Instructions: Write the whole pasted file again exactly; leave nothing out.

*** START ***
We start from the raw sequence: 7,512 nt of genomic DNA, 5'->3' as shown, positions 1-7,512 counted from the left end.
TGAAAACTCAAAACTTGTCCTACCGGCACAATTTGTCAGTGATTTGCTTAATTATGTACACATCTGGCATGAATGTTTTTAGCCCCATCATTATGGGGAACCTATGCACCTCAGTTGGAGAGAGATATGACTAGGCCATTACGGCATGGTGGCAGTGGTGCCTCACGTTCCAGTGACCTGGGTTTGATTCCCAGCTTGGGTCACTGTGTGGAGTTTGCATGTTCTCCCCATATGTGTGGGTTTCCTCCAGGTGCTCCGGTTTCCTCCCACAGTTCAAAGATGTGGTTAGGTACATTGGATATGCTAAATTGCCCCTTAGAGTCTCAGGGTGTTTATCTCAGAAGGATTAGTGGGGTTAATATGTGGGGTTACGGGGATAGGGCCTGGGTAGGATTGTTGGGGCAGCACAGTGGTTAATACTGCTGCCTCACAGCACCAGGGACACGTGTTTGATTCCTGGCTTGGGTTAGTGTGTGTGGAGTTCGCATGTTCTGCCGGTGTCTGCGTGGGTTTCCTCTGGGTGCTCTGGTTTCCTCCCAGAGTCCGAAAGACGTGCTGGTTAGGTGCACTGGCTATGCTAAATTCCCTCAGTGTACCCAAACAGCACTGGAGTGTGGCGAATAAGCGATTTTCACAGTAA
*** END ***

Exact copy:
We start from the raw sequence: 7,512 nt of genomic DNA, 5'->3' as shown, positions 1-7,512 counted from the left end.
TGAAAACTCAAAACTTGTCCTACCGGCACAATTTGTCAGTGATTTGCTTAATTATGTACACATCTGGCATGAATGTTTTTAGCCCCATCATTATGGGGAACCTATGCACCTCAGTTGGAGAGAGATATGACTAGGCCATTACGGCATGGTGGCAGTGGTGCCTCACGTTCCAGTGACCTGGGTTTGATTCCCAGCTTGGGTCACTGTGTGGAGTTTGCATGTTCTCCCCATATGTGTGGGTTTCCTCCAGGTGCTCCGGTTTCCTCCCACAGTTCAAAGATGTGGTTAGGTACATTGGATATGCTAAATTGCCCCTTAGAGTCTCAGGGTGTTTATCTCAGAAGGATTAGTGGGGTTAATATGTGGGGTTACGGGGATAGGGCCTGGGTAGGATTGTTGGGGCAGCACAGTGGTTAATACTGCTGCCTCACAGCACCAGGGACACGTGTTTGATTCCTGGCTTGGGTTAGTGTGTGTGGAGTTCGCATGTTCTGCCGGTGTCTGCGTGGGTTTCCTCTGGGTGCTCTGGTTTCCTCCCAGAGTCCGAAAGACGTGCTGGTTAGGTGCACTGGCTATGCTAAATTCCCTCAGTGTACCCAAACAGCACTGGAGTGTGGCGAATAAGCGATTTTCACAGTAA